Six types of writing in the Bible and why they matter
I always wanted to read more than I wanted air! My mother showed me that reading could transport me wherever I wanted to go, show me worlds I would never see, and introduce me to people who were long gone, but still worth knowing.
She painted word pictures with her voice. Together we discovered stories could be told in many different ways. As a craftsman uses different tools for each part of a project, storytellers often use different kinds of literature to share stories.
God authored the Bible to share His story and help us understand who He is.
6 Types of Literature in the Bible
When God set Israel apart as His people, He gave them commands for how to live, worship, and govern. The first five books of the Bible — Genesis, Exodus, Leviticus, Numbers, and Deuteronomy — are called "the law."
Through the law, God taught His people to focus on Him while revealing blessings for obedience and consequences for disobedience. You might hate reading that stuff in Leviticus about icky skin conditions, but as we read, we can be thankful that Jesus has rescued us from them!
Keeping laws cannot give us eternal life, but reading God’s law gives us insight into His character.
Historical literature relates actual events. Throughout the Bible, God has recorded history through His messengers. He wants us to know the who, what, when, why, and how of His people.
Biblical history records tragedy that occurs when God’s people turn from Him, relying on their own strength. It also tells the stories of redemption — when God’s people got it right — repented, were forgiven, and followed in obedience.
Reading these stories gives us hope. With salvation, we become part of God’s redemption history!
Poetry may seem dry as dirt in a drought. But biblical poetry is different than what you’ve read before. The words don’t rhyme! In Job, Psalms, Proverbs, Ecclesiastes, and Song of Solomon, we are front and center observing the spiritual life of each writer.
Pain, suffering, grief, blessing, praise, anger, wisdom, regret, even the unique joys of marriage — these are emotions that all humans experience but don’t always know how to express.
Through poetry, we can often find words to tell our heart’s story.
God chose to speak warning and make promises to His people through His prophets. From Isaiah through Malachi, prophecies revealed consequences for not obeying God’s commands — and announced God’s plan of redemption through the promise of a Savior!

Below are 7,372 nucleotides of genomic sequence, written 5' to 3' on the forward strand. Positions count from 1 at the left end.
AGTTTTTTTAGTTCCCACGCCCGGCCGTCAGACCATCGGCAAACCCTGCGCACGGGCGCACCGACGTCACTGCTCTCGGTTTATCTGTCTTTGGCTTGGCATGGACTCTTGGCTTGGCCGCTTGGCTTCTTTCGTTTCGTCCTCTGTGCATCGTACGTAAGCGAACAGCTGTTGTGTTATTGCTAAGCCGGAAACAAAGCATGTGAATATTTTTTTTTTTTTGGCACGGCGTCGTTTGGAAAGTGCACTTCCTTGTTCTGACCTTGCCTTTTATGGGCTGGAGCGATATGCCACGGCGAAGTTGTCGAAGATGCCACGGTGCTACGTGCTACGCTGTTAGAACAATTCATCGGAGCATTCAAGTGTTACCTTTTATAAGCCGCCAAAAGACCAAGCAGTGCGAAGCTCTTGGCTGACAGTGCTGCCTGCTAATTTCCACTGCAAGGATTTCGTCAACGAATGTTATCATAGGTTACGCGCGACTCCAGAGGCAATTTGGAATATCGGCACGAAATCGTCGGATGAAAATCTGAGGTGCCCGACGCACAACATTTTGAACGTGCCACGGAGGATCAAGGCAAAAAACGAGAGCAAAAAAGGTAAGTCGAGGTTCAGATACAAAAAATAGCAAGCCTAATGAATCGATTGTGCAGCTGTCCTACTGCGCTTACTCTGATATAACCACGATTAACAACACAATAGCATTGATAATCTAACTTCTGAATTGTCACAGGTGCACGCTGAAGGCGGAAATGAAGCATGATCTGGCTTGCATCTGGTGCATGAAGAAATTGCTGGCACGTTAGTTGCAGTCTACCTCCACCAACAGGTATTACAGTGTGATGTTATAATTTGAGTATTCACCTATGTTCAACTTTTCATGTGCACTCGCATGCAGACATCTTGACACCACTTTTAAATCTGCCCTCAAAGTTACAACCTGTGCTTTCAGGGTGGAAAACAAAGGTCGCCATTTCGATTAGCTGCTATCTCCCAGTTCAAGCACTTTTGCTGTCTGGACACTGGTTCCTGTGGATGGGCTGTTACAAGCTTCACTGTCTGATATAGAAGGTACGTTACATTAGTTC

Hearing God’s plans in advance should have helped people change. But most of the time, people wouldn’t listen. Because we have the benefit of Old and New Testaments, we know the prophecies came true.
Fulfilled prophecy helps us believe God can be trusted today because He has always been faithful to keep every promise.
Remember those boring, unpronounceable lists of biblical names who begat, or were the son of? You may be tempted to skip them as I have. But don’t! Each name was a person important to God; each list places God’s family in history.
Genealogies also show the importance of Jesus to that history, proving He was both human and divine. Boring? Try reading Luke 3:21-38 with the Star Wars Imperial March in the background, and a drum roll toward the end.
The genealogies of mankind in Matthew 1 and Luke 3 are God's proof that He authored His family story.
Probably the easiest to read, narratives are woven throughout the Bible in most every book. They simply tell stories of countless, ordinary people doing wonderfully extraordinary things for God. But in each one, we discover they are real people —flawed and sinful people — just like us!
If God can use an uneducated fisherman (Peter), a murderer (Paul), and a teenage unwed mother (Mary), it’s easier to believe He can use us, too!
The Bible is literature, but don’t let that stop you from reading it.
Because the Bible is “living and active,” reading it is the most important way to learn about God and who He is calling us to be (Hebrews 4:12). The Bible is God’s Word, come down from heaven to tell us, through the Holy Spirit, and those chosen to write it: “This is who I’ve been since the beginning. This is who I am and will always be. And I love you!” Who wouldn’t want to read about that?
Need help getting started reading the Bible? Find Bible reading plans and devotional guides here.